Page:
To ditch or not to ditch

Farmers, ranchers angered by proposed rule

To see Gina McCarthy's full speech from July 10, visit And to read more about the opposition to the rule, visit

The Environmental Protection Agency has proposed changes to the Clean Water Act that are highly controversial throughout the country.

The proposed rule is called Waters of the U.S. (WOTUS), and the EPA states on its website that it’s meant to “clarify protection under the Clean Water Act for streams and wetlands that form the foundation of the nation’s water resources.” Many farmers and ranchers believe this rule would overstep and extend the EPA’s power unfairly and needlessly.

One of the main waterways that farmers are worried about being regulated under this rule is ditches used for irrigation. Farming and ranching groups all over the country have posted their opposition to WOTUS on social media using #DitchTheRule. Most, if not all, of these posts state a fear that the rule would bog them down in permits. Farmers say the EPA would regulate the ditches and other parts of their land, so changes to these areas would necessitate a permit.

“For an example, sometimes we have to go and do excavation on [drain ditches] if there’s structural issues or if there’s a pipe or something like that,” Schank said. “So every little aspect of that, from the way I understand it, would have to be permitted, and the EPA is going to regulate it, which will make it super complicated. It’s more costly, etc.”

Schank said other projects he has to complete relatively often on his farm would need to be permitted by the EPA and said he doesn’t think it would be feasible to obtain a permit for all of these tasks. He also worries about how long getting a permit would take, saying that some crops could be lost in just a few days without water if the farmer had to wait too long for a permit to, for example, clean out a ditch.

He also said he believes this could make farming too expensive for smaller operations, and according to the Nevada Farm Bureau Federation, 82 percent of Nevada farms and ranches are owned by families.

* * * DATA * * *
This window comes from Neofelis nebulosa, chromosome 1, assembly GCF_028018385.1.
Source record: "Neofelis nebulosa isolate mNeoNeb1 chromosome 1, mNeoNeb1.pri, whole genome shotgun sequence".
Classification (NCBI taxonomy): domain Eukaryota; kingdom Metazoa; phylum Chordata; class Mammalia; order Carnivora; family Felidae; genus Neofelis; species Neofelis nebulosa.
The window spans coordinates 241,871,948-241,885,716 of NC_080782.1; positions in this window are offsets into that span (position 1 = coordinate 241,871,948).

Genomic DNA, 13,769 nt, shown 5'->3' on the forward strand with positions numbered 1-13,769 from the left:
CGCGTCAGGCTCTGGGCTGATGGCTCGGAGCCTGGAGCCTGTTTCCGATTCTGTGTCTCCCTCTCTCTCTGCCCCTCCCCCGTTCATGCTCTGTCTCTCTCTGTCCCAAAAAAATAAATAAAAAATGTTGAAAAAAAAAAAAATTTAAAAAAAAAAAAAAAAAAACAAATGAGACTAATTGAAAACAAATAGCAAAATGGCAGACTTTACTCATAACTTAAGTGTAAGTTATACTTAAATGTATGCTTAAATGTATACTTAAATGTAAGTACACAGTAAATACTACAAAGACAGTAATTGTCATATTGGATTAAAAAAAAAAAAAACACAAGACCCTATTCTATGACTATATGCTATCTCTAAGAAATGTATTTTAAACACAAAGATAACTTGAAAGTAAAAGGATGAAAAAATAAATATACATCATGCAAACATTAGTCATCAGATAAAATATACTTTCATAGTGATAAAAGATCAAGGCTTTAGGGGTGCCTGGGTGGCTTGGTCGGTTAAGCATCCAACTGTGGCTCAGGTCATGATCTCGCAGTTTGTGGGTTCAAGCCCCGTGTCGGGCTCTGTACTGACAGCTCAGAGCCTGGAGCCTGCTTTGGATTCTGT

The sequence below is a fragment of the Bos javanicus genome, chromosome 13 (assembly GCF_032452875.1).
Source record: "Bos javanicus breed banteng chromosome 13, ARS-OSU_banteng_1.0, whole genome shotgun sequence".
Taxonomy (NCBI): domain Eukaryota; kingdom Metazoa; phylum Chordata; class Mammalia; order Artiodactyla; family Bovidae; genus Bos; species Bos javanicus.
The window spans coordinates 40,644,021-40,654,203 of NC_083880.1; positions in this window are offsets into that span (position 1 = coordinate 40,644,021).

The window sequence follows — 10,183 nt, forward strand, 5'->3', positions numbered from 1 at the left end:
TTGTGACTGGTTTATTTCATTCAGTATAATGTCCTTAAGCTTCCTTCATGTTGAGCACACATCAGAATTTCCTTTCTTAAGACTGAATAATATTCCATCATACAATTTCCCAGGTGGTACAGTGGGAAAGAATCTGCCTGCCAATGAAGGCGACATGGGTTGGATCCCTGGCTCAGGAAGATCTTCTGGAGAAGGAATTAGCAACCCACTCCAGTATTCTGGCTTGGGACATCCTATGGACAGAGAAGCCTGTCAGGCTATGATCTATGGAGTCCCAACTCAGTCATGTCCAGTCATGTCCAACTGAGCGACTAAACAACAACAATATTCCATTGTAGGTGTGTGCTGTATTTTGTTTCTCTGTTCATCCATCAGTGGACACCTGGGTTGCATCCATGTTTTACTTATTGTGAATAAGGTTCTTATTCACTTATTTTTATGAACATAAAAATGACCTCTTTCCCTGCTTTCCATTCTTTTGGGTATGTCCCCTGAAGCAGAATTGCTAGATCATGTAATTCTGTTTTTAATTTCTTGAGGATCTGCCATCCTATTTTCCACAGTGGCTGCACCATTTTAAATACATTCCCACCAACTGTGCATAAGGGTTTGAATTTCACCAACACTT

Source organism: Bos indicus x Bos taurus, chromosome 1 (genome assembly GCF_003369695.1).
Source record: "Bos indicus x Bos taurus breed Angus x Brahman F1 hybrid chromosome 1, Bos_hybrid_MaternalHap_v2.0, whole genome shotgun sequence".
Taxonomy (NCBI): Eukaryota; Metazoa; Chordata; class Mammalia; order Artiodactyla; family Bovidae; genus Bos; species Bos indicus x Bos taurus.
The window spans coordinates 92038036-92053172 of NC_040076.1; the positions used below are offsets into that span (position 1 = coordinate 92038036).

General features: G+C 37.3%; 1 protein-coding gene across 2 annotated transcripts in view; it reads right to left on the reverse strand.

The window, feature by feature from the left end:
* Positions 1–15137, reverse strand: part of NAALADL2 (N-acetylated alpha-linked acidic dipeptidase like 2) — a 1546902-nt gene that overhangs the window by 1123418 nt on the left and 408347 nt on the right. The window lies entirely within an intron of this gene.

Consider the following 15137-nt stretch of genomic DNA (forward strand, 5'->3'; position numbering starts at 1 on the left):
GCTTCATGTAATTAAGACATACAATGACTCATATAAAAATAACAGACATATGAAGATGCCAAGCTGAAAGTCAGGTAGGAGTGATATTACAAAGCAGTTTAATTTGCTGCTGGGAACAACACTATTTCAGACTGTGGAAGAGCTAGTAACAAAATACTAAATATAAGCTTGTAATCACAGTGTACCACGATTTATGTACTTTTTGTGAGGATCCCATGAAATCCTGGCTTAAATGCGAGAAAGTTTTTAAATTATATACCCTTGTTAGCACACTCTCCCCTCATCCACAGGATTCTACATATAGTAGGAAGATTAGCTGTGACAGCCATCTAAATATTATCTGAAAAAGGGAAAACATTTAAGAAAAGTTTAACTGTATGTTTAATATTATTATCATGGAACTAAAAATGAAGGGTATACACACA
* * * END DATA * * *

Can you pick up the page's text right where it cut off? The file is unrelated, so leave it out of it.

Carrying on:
“It’s not only going to cost us, it’s—whether we’re producing alfalfa for dairies, that price will be passed all the way through or if you’re producing cash crops, they go straight to the consumer, so it’s going to affect them, too,” Schank said. “It costs more time and money. … If you can make it work and make money, you should do it, but if things like this keep getting in the way and making the practice harder to do, you’re going to see less and less of it.”

The EPA, on the other hand, said there will be no new permitting required by WOTUS. EPA Administrator Gina McCarthy has been travelling around the country defending the proposed rule.

“The bottom line is—if you didn’t need a permit before this proposed rule, you won’t need one when it’s finalized … ,” she said in Kansas City on July 10. “EPA is not saying that all ditches are jurisdictional. In fact, our proposal specifically says we are not regulating all ditches—unlike the current, existing regulations. … While some ditches are connected to larger water systems and are vital to public health and water quality, the vast majority are not, and therefore not jurisdictional.”

Many farming and ranching groups still don’t believe this is the case though and continue voicing opposition on social media saying that McCarthy has misrepresented the rule.